I was surprised how sharp and almost realistic this hubcap display from the 39th Annual Turkey Run turned out. After looking at Akvis’s website, it seems that many of the images start by applying the Classic style using the Black and White default preset in the drop-down at the bottom of the Sketch panel. Then they recommend moving the Stroke Thickness and Midtones Intensity. In this case Coloration was added and Color Pencil was checked. (See Image 6 info for all settings used.)

In this example I added a texture using Sketch’s hatched texture. To be honest I am not a big fan of adding the texture in the plug-in although you can actually upload your own textures to add. I also tried that and did not like the result. But this image turned out pretty nice using Sketch’s B&W Sketch preset. It really does not take a lot of manipulation to get a nice result. And the program is not too taxing on your computer either.

What I Like!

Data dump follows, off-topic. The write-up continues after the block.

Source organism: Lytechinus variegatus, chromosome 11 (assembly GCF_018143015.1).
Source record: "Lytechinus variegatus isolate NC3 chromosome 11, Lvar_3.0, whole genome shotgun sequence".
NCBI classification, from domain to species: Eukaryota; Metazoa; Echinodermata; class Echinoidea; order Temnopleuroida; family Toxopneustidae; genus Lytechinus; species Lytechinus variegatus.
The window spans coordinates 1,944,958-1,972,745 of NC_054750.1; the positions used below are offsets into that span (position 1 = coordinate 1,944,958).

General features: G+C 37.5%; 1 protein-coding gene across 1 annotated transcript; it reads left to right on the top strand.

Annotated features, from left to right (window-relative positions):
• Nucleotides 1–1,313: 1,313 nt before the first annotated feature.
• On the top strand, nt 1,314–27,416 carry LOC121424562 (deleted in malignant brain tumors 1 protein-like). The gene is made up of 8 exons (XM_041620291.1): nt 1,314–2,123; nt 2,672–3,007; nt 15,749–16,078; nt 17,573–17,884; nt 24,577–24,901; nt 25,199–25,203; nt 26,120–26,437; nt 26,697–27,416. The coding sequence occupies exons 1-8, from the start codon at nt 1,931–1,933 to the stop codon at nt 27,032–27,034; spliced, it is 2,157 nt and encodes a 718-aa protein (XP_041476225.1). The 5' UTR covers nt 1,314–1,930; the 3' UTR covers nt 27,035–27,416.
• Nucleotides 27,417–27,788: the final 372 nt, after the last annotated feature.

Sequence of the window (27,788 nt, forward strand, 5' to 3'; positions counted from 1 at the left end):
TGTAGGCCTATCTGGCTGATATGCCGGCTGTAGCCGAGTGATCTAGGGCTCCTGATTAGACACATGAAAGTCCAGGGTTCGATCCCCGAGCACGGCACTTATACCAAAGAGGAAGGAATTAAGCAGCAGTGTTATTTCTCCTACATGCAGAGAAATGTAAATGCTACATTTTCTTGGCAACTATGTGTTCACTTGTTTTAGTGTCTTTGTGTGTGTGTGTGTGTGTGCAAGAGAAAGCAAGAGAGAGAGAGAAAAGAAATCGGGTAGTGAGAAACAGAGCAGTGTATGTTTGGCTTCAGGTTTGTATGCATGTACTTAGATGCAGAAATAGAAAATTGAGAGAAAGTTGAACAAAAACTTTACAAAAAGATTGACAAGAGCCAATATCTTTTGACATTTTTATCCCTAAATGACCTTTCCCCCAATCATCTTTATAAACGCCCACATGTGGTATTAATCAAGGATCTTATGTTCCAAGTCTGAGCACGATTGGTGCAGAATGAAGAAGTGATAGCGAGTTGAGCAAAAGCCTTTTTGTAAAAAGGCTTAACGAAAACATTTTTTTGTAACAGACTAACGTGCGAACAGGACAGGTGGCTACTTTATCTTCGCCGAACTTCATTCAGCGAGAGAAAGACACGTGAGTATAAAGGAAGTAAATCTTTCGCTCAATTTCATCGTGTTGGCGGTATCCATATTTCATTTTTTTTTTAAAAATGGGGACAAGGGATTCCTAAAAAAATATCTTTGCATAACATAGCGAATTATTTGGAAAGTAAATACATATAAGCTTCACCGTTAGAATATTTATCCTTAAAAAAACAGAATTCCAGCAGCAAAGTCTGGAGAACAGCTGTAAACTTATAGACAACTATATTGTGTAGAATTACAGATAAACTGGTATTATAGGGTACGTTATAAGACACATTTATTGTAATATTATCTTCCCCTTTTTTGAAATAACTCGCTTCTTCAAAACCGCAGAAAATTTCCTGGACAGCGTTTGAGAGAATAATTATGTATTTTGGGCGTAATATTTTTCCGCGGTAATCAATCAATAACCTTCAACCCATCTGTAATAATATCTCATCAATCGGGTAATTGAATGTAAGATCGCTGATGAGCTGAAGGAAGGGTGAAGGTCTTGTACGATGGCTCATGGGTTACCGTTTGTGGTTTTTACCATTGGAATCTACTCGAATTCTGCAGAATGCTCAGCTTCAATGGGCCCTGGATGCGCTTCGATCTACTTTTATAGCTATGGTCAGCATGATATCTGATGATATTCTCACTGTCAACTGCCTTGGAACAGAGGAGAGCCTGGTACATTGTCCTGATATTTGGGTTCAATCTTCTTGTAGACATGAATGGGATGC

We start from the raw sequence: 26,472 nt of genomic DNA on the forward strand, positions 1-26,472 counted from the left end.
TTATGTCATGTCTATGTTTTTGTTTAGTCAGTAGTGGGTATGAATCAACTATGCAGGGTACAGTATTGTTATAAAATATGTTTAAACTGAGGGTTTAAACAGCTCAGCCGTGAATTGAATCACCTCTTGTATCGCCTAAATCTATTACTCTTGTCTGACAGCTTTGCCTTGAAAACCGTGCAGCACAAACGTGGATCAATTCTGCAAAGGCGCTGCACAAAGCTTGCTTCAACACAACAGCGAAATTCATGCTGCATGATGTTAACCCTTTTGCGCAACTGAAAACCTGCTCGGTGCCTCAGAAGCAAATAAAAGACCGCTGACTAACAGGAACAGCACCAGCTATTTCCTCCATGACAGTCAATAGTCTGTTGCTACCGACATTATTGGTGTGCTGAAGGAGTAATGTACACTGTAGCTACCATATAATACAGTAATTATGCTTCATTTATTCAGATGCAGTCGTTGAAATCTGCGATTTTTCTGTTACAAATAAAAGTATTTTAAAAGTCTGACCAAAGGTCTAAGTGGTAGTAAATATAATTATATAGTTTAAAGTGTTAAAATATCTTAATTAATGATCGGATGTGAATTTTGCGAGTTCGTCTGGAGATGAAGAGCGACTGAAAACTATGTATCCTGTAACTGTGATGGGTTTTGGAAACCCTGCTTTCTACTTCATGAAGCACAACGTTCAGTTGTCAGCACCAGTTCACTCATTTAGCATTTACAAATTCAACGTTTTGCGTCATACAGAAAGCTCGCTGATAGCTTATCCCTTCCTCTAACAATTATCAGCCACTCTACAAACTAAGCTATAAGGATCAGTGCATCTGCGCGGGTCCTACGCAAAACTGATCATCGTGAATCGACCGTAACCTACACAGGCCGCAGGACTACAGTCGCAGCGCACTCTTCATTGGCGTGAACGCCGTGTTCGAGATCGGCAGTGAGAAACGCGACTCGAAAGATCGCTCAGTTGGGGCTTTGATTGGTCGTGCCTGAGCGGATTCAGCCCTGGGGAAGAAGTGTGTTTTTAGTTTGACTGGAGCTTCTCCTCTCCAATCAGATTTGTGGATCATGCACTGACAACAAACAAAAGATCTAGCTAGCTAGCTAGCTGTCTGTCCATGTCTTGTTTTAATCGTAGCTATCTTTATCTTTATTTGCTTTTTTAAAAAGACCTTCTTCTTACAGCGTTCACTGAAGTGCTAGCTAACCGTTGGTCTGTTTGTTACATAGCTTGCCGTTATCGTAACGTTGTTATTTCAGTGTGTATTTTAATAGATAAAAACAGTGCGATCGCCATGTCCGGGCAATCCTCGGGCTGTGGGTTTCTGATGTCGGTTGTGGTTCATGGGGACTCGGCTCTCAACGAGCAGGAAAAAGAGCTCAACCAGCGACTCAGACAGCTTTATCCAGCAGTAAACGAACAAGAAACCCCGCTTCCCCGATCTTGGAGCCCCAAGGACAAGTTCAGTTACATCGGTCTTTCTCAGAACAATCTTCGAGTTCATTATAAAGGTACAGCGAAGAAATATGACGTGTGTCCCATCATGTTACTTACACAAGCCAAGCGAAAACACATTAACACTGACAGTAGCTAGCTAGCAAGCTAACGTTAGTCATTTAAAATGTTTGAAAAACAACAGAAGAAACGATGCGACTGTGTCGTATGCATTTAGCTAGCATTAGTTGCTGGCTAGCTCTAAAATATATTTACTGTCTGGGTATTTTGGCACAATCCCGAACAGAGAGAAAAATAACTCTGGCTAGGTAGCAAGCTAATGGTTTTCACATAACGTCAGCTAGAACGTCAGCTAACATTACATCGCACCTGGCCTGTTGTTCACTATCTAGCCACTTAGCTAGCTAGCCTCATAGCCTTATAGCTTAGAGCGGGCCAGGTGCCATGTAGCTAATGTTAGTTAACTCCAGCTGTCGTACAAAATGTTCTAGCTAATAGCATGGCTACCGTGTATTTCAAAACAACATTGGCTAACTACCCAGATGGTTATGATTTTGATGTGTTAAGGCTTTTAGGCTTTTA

• It has several different sketch slider settings that none of my other plug-ins provide. Like Midtone Hatching and Stroke Thickness.
  • Getting a nice quick result is easy. If you need to get into the other tabs in the program it is more complicated, but the basic presets they provide are pretty good for a starting point. You can also save out your presets once you find settings you like.
  • There is an Edges tab that gives you some very good sliders for enhancing just the contour lines of your image.

What I Don’t Like!

  • The Background tab (see screenshot above) which sounds like it would be a great feature where you can make the background a sketch and your main object the actual photo, or you can blur part of your image using Gaussian Blur, Motion Blur or Radial Blur. I find the tools you are given to define this area does not give a good result – the defining red and blue lines you draw are of only one brush size and I had a hard time getting a good result. It required zooming in at 300% to get an accurate result, which I needed for my images.
  • Fairly steep learning curve to do the more intricate effects, like applying blur to an image.
  • Really need brush size adjustment – that drove me crazy!